We Admire has the world’s largest collection of original t-shirt designs and their selection of children’s togs is almost too cute for words. For those kids who seem to have everything, their shirts with Francis Bacon and Cindy Sherman had us all wishing we had children to dress! With designs incorporating Design, Architecture, Cosmology and Philosophy there is something for everyone.

Emma Gordon makes clutch bags and coin purses to order. Tired of only being able to buy mass-produced goods in the shops that were being worn by thousands of other people too, Emma decided to do something about it. Using pretty colours, quirky details and delicate trims, every bag is handmade making them the perfect gift this Christmas.

Complete Creative Package There is nothing like self-promotion at Christmas so our favourite gift this year is a fantastic combination of 1 year’s Aesthetica Subscription, Free DVD of emerging filmmakers, Creative Works Annual 2011 all for £29.95. Offering endless enjoyment for the long winter evenings, this gift will keep on giving throughout 2011!

Wednesday, 1 December 2010

Filmmaker Series – Q&A with Finalists from the Aesthetica Short Film Competition

To celebrate the launch of the Aesthetica Shorts 2011 DVD, there is a feature on the nature of short films and a discussion of the current film industry in the Dec/Jan issue of Aesthetica.

In conjunction with the feature in Aesthetica, over the next few weeks, we will be running the full interviews with the filmmakers in the blog. To watch these films, order the Dec/Jan issue, and receive a FREE DVD of 13 emerging filmmakers from 7 countries.

Unearthing the Pen directed by Carol Salter – Winning Film
Beautifully photographed, Unearthing the Pen is an intimate portrait of a young Ugandan boy’s desperate desire for an education in the face of seemingly insurmountable odds. Forty years ago, tribal elders buried a pen, placing a curse on the written word.

How did you begin filmmaking?
I studied painting as part of a Fine Art degree, but by my second year, I started spending more and more time in the college basement playing with the Super 8 cameras. I was attracted to film as a medium, because of the range of ways I could use it in order to tell a story - from the spoken word, music, sound, and of course, moving images - no matter how abstract they might be.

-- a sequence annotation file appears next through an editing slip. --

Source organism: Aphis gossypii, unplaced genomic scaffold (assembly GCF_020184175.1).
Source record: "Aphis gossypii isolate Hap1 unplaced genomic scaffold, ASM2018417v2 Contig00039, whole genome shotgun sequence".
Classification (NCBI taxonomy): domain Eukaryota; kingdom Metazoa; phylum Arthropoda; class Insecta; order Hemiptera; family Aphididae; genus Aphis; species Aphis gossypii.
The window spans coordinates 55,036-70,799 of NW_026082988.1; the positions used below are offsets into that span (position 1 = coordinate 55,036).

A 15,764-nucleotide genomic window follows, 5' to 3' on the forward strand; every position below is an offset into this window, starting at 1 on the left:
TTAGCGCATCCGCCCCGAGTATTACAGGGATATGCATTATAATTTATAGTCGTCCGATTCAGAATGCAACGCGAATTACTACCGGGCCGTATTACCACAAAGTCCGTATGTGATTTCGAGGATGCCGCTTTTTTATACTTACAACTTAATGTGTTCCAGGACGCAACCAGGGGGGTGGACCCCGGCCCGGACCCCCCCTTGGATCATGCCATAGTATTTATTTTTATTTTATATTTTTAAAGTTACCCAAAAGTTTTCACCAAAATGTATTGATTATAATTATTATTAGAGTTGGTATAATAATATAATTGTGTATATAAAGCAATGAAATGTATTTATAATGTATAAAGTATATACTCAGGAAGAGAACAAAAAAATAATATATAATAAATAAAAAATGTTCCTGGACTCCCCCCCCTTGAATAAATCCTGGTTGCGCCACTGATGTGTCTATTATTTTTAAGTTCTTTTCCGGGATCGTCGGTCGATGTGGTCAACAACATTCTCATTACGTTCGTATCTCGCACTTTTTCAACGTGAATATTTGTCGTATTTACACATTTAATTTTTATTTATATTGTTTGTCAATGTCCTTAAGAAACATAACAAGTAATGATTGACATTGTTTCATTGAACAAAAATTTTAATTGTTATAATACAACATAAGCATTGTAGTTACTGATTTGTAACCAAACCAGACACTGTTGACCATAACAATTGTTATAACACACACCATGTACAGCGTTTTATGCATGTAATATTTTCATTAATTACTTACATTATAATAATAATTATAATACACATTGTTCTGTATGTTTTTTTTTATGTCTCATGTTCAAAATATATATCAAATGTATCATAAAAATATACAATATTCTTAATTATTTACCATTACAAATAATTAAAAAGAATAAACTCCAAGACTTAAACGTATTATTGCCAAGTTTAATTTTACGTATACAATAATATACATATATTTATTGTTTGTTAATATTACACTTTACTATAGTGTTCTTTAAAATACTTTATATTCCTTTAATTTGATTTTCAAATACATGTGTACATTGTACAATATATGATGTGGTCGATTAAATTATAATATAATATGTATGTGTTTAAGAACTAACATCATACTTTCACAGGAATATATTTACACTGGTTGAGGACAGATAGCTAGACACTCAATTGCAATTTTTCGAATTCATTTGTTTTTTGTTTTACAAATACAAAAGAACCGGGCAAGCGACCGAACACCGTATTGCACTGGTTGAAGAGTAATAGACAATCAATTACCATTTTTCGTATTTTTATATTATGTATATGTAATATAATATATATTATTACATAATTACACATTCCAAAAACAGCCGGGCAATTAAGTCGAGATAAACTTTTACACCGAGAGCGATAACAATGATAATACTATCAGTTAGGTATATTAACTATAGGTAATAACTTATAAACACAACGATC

Who and what are your influences?
Listen to Britain by Humphrey Jennings was the first film that made realise how powerful editing can be. It’s a documentary, but it’s like a poem; its deployment of sound and image montage is inspiring. Another film that used the same approach, but was more playful was Unsere Afrikareise by Peter Kubelka. Films that are more fiction that have influenced me include: Timeout by Laurent Cantet, which is about a character who is isolated from the world in which he lives. Equally, Lucy and Wendy by Kelly Reichard is about somebody who feels alone and powerless. While 4 Months, 3 Weeks and 2 Days by Cristian Mungiu is another film where the main protagonist battles alone. Strong, isolated characters feature a lot in my work; it’s a theme I return to all the time.

What do you try to achieve through your filmmaking?
I want to get an insight into the character’s universe, their inner world – hopefully in quite an intimate way. I try to hint and suggest rather than be too literal.

Can you tell me about the balance between cinematography and narrative? Which takes precedence?
For me I get a strong feeling about the subject, but I’m not always able to articulate their story through words. I always imagine a narrative in pictures, and I’m particularly drawn to documentary, because there is such richness in the visuals, subtleties and nuances from real life. I would like to think that my stories are told in carefully composed images and sequences.

Talk me through the process of making a film – working practice, shooting, collaborations, funding?